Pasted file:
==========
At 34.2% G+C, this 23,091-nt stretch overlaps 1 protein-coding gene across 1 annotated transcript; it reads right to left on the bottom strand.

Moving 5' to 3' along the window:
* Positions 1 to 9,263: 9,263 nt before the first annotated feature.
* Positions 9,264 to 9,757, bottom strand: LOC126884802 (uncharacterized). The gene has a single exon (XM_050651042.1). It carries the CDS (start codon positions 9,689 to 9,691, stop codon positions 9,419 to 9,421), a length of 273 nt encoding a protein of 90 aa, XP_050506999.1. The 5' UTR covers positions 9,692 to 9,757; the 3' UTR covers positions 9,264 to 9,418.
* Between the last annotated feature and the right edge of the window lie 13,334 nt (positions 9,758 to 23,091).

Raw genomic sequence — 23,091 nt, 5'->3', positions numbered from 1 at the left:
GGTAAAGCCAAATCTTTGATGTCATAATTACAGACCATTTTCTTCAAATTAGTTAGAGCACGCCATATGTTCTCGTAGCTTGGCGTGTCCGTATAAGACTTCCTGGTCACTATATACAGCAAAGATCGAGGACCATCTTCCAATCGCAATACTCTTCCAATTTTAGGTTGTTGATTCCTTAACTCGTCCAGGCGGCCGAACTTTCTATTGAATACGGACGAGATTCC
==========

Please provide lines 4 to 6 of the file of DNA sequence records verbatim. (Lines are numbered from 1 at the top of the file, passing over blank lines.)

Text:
* Positions 9,264 to 9,757, bottom strand: LOC126884802 (uncharacterized). The gene has a single exon (XM_050651042.1). It carries the CDS (start codon positions 9,689 to 9,691, stop codon positions 9,419 to 9,421), a length of 273 nt encoding a protein of 90 aa, XP_050506999.1. The 5' UTR covers positions 9,692 to 9,757; the 3' UTR covers positions 9,264 to 9,418.
* Between the last annotated feature and the right edge of the window lie 13,334 nt (positions 9,758 to 23,091).

Raw genomic sequence — 23,091 nt, 5'->3', positions numbered from 1 at the left: